Information Sheet - Enforcing a Judgement
Enforcing a Judgment
A copy of the written decision (judgment) will be mailed to each party. After you have received your copy of the judgment, make a written demand of the other party to pay the judgment amount. If they do not pay, at your request the court may provide you with forms you may file to try to collect.
If the other party does not make full payment, you may file a request to have the writ issued. If these writs are not effective in collecting the judgment, obtaining the services of an attorney may be helpful. Please note that it is not the role or responsibility of the court to enforce or collect the judgment. Court staff cannot offer you legal advice but can suggest several alternative methods of procedure you may wish to follow:
- If you know or discover that the Judgment Debtor is employed on a salary basis, you may attempt to garnish wages by filing an Application for Writ of Garnishment (Earnings) with the court. Forms are available through the Justice Court or Arizona TurboCourt e-Filing self-service court forms link (there is a filing fee). You must engage the Constable or a process server at your own expense to serve the individual's employer (the garnishee). These fees may be added to the total amount owed to you. Exception: If you have the wrong party served, you may not be allowed to add these fees on as court costs to be collected.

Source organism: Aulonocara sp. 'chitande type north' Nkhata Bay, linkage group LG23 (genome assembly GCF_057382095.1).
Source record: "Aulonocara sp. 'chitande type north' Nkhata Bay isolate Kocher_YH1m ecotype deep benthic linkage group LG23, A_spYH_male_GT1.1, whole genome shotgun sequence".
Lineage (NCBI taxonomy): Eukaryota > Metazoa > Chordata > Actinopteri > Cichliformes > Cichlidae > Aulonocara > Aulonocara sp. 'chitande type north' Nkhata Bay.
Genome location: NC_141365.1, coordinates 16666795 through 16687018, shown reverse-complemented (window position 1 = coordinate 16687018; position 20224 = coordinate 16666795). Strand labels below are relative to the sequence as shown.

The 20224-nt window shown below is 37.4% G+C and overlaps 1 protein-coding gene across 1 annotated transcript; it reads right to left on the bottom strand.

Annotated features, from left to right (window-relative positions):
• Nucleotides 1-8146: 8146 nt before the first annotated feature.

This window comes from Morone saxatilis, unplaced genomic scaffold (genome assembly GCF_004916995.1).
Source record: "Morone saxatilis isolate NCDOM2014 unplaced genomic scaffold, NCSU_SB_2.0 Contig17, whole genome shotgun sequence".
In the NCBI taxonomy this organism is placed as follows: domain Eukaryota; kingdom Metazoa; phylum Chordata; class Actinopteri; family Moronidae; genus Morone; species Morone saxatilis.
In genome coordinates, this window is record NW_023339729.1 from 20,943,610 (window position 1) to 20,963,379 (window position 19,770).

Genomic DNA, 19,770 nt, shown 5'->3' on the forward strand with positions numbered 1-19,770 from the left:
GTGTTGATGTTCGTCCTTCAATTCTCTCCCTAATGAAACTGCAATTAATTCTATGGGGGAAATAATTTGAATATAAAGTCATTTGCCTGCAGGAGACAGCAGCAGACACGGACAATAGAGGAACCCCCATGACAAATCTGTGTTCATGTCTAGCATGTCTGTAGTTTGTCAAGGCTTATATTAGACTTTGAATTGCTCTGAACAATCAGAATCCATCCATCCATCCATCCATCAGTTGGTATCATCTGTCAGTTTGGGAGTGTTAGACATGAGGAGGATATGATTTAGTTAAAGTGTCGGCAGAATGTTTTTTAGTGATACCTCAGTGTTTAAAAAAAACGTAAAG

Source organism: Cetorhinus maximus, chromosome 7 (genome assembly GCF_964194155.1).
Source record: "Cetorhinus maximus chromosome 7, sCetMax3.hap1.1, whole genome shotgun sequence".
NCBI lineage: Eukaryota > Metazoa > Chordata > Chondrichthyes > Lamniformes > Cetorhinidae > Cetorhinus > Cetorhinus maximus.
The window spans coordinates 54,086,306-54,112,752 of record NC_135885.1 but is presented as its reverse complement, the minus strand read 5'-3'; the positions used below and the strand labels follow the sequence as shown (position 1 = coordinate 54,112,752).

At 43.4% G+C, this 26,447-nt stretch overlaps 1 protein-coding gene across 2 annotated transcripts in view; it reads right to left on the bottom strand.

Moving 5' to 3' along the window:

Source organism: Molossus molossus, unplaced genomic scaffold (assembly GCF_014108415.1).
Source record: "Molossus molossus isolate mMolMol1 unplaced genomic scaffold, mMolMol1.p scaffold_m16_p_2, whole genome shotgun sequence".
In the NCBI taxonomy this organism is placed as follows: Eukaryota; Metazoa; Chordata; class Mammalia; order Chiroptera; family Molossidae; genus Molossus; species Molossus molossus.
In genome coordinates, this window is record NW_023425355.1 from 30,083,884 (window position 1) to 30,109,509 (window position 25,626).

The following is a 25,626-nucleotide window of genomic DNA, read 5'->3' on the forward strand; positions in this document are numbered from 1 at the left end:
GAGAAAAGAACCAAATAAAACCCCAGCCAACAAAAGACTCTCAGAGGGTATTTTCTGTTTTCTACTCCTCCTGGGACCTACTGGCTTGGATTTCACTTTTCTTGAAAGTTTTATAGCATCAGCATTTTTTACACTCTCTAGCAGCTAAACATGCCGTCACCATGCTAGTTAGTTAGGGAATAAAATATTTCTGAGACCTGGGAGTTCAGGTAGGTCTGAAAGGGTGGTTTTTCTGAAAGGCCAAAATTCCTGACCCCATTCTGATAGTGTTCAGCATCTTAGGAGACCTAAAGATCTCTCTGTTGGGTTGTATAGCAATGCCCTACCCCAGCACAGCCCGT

- If you know or discover that the Judgment Debtor is not employed on a salary basis but has non-exempt property or monies (bank accounts), you may attempt to garnish those assets by filing an Application for Writ of Garnishment (Non-Earnings) with the court. Forms are available through the Justice Court or using the Arizona TurboCourt e-Filing self-service forms (there is a filing fee). You must engage the Constable or process server at your own expense to serve the (garnishee). The garnishee may request processing fee(s), which you must pay. These fees may be added to the total amount owed to you. Exception: If you have the wrong party served, you may not be allowed to add these fees as court costs to be collected.
- If you know or discover that the Judgment Debtor has non-exempt personal property or other assets at Judgment Debtor's residence or place of business, you may file a Request for a Writ of Execution with this court. Or, forms are available at the court and there is a filing fee. After the Writ of Execution is issued, you must engage the services of the Constable or the Sheriff at your own expense. The Constable or Sheriff will attempt to levy on and sell such non-exempt personal property of the Judgment Debtor's as is necessary to satisfy the judgment plus costs of serving the Writ of Execution. These fees may be added as court costs to be collected.
- Forcible Detainer Eviction Judgment - If the defendant fails to vacate the premises by the date ordered in the judgment, you may file a Request for Writ of Restitution. Forms are available at the court and there is a filing fee. The Writ of Restitution will instruct the Constable or Sheriff to remove the defendant from the premises and to return possession to you. You must engage the services of the Constable or the Sheriff at your own expense.
No one at the court can advise you or give you recommendations concerning the above methods of collection. The judges and court staff are specifically prohibited from giving you legal advice. The court is not responsible for any errors you may make in filling out forms on your own.
The award of a judgment in court or by default does not guarantee that you will receive the money or property which was the subject of the lawsuit. Your judgment will remain in effect until a Satisfaction of Judgment is filed or for five years from the date of judgment.